Demand for cereals in Africa south of the Sahara could triple by 2050, and increasing current yields on the region’s existing farmland alone may not be enough to meet that demand, according to a new paper in the Proceedings of the National Academy of Sciences.
The study looks at five main staple cereal crops (maize, millet, rice, sorghum, and wheat) in ten countries in Africa south of the Sahara (Burkina Faso, Ghana, Mali, Niger, Nigeria, Ethiopia, Kenya, Tanzania, Uganda, and Zambia). These cereals make up approximately 50 percent of the region’s total caloric intake and crop area. The paper aims to determine whether self-sufficiency can be reached in these crops by 2050 and whether this can be done using only existing cropland area or if it will require cropland expansion and increased food imports.
The lag between population growth and cereal yield growth is of particular concern. Over the past ten years, cereal yields have grown more slowly than the population in all study countries except Ethiopia and Zambia. During the same time period, total cropland area has increased by 14 percent, with much of this increase taking place in Ethiopia and Tanzania and stemming from deforestation, conversion of marginal grazing lands, and recultivation of previously abandoned crop land. In the 10 study countries, population is expected to increase between two- and four-fold by 2050, driving cereal demand up by 335 percent. In Niger and Zambia, demand is projected to grow by 500 percent.
The authors find that cereal yields will need to increase to 80 percent of their potential (defined as the yields that could be attained under unconstrained growth and perfect management) in order to maintain current levels of self-sufficiency in 2050. If current cereal yield rates continue to 2050, the study countries will need to expand their total cropland by an additional 97 million hectares (185 percent) to meet the increased cereal demand; such an expansion in cropland will bring with it increased greenhouse gas emissions and biodiversity loss. In addition, seven of the 10 study countries do not even have enough land suitable for agriculture to reach the level of expansion needed for cereal self-sufficiency under 2050’s higher demands.
Thus, even with increased cereal yields and expanded farmland, many countries will still need to increase their food imports to meet their domestic cereal needs and ensure food security. Increasing imports brings with it another set of challenges, however, as many low-income developing countries lack the foreign exchange reserves to pay for needed food imports, as well as the domestic infrastructure to efficiently store and distribute imported food.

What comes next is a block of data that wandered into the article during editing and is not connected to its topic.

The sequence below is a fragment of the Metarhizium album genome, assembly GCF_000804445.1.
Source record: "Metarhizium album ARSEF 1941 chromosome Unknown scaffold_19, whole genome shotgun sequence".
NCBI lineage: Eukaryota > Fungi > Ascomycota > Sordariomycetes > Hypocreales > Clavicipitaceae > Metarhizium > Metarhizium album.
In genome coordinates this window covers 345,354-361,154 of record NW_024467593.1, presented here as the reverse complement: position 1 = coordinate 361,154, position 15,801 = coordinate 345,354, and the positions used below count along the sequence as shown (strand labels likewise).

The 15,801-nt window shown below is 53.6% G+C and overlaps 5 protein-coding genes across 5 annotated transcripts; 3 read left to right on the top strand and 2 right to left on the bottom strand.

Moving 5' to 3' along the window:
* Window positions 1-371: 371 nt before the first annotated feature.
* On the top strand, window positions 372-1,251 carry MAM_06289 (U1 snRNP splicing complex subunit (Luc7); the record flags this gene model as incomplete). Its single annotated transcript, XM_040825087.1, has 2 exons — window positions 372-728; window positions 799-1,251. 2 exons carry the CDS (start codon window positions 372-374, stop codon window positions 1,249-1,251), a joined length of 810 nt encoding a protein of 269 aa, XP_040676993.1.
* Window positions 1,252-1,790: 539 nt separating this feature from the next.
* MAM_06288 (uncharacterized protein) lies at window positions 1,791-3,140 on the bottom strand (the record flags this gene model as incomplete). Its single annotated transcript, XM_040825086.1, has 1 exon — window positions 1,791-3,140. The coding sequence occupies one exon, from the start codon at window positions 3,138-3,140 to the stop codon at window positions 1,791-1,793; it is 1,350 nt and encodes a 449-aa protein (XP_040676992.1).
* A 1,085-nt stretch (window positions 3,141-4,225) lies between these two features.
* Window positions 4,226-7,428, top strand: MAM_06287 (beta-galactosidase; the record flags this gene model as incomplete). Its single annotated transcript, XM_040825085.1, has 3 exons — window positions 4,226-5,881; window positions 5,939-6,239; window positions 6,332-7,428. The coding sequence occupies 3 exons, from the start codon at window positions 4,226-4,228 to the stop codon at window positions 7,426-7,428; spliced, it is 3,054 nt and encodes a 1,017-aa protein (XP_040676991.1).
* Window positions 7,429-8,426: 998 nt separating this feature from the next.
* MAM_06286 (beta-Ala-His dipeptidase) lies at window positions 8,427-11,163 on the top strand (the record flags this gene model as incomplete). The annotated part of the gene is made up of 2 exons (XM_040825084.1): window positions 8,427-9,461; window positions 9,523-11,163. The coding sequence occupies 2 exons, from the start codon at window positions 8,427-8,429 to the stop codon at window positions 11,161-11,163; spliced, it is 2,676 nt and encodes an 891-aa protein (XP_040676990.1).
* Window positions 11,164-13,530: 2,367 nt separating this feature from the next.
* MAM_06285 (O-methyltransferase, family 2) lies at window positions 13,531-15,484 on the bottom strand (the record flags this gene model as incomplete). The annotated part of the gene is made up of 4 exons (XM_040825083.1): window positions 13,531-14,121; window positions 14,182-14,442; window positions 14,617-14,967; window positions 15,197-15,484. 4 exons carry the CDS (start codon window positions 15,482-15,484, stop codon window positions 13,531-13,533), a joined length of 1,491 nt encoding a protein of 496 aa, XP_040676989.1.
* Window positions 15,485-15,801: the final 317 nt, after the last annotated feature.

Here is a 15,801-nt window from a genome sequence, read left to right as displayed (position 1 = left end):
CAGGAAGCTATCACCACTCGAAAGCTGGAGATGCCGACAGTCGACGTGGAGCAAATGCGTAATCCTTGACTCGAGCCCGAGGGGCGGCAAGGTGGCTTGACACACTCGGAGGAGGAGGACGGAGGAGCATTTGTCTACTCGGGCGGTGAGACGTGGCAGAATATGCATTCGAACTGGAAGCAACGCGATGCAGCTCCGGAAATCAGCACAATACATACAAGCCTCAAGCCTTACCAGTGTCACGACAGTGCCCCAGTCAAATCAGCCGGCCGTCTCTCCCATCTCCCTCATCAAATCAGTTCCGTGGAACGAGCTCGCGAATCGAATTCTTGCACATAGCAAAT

Rather than relying just on expanding cropland and increasing imports, the authors suggest also increasing cropping intensity (the number of crops grown every 12 months on the same field) and increasing irrigated area. These strategies could be more sustainable, environmentally-friendly options and could help increase cereal production and reduce reliance on imports. However, the authors also point out that not all regions can support these options sustainably; each country’s economic and environmental conditions need to be analyzed to determine whether expansions in irrigation and cropping intensity have long-term potential.
The study also emphasizes the fact that in addition to agro-ecological conditions, many socio-economic and institutional factors also play a role in increasing agricultural production. Greater investment in agricultural research and development will be needed from both the public and the private sectors, particularly regarding ways to increase agricultural yields while still protecting natural resources and environmental quality (such as soil health). In addition, government policies and budgets need to support improved transportation and communication infrastructure, market infrastructure, credit and insurance services, and land entitlements.
Read a press release from the study authors.
By: Sara Gustafson